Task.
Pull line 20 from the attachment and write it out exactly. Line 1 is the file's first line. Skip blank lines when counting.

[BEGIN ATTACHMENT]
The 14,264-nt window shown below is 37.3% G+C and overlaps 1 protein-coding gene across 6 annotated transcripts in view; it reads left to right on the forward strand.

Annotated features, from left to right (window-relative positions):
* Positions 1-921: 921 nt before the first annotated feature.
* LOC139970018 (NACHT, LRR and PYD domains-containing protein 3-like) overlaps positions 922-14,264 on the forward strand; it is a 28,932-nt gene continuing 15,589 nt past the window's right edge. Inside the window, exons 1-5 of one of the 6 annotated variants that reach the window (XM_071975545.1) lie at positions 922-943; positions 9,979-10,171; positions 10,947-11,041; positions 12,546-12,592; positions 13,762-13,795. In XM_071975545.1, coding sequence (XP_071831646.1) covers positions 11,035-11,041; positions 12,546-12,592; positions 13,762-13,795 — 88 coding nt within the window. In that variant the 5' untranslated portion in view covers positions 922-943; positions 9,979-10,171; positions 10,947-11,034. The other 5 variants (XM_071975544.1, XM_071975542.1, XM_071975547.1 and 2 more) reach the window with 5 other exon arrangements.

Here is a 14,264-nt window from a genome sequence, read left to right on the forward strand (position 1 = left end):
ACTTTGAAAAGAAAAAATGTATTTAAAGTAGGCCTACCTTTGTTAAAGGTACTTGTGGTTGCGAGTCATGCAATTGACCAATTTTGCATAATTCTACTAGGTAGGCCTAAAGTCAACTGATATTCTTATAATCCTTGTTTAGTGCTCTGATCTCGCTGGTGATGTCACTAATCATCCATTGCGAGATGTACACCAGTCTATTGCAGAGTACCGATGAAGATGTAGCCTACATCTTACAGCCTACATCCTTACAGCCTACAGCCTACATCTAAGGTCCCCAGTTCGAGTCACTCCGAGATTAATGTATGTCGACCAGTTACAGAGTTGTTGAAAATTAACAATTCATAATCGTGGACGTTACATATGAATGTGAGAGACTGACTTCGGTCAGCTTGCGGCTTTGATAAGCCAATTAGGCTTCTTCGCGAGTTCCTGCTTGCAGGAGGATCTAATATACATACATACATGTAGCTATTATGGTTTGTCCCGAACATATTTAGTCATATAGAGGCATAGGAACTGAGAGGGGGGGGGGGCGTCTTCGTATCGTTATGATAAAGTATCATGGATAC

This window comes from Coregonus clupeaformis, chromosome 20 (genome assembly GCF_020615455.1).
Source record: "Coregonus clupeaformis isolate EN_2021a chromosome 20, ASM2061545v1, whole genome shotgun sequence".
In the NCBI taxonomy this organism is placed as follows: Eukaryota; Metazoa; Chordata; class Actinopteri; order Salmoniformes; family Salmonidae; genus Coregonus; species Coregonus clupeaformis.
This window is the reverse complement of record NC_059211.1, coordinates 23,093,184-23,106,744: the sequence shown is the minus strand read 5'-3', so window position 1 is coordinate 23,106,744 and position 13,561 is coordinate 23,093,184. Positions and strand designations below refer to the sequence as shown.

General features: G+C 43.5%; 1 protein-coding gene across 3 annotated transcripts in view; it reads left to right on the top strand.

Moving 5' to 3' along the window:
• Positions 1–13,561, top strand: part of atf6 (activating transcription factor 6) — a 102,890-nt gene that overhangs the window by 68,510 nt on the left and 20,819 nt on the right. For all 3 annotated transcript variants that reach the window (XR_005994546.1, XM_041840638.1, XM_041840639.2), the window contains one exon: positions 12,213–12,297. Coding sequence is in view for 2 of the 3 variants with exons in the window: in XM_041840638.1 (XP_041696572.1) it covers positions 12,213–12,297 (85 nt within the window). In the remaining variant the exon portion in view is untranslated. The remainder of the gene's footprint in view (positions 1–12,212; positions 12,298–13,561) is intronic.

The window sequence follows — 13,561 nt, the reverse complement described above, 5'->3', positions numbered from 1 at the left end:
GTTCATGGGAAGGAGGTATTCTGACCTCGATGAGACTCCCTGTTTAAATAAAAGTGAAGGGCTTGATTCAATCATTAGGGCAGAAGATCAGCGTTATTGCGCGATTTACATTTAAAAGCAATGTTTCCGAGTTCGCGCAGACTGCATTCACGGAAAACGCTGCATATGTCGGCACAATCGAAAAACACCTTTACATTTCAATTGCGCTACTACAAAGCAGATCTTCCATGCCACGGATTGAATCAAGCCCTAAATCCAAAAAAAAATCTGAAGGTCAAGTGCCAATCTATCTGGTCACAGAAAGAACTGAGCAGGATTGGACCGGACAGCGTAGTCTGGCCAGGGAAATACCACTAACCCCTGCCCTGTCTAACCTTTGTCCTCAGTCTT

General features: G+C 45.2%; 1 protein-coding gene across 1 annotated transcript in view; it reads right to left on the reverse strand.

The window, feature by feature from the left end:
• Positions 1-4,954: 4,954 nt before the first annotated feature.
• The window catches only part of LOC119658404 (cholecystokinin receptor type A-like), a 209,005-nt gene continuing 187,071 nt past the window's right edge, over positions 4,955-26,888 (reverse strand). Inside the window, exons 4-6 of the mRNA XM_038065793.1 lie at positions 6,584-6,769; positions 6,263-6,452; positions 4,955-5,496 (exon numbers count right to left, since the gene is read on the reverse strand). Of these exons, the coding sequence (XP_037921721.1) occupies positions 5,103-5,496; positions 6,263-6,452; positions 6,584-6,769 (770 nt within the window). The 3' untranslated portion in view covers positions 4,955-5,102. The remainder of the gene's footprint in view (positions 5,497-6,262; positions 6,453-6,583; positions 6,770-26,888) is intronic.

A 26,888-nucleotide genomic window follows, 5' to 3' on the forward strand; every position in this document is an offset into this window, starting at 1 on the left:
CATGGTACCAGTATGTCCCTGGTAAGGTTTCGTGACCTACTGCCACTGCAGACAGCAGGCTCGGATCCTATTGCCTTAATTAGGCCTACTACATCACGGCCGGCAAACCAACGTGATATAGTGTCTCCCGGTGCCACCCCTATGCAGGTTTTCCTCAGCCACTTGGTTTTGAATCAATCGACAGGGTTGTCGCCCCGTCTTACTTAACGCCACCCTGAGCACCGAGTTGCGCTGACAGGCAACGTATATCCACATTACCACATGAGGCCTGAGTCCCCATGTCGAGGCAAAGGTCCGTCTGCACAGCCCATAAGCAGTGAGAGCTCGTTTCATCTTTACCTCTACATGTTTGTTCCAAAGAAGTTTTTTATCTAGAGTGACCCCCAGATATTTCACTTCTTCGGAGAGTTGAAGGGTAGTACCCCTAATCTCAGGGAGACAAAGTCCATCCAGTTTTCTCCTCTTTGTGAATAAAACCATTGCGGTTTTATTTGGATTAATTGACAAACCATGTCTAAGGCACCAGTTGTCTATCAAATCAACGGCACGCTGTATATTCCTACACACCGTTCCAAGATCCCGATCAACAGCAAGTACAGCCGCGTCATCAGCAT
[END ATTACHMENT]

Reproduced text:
A 26,888-nucleotide genomic window follows, 5' to 3' on the forward strand; every position in this document is an offset into this window, starting at 1 on the left: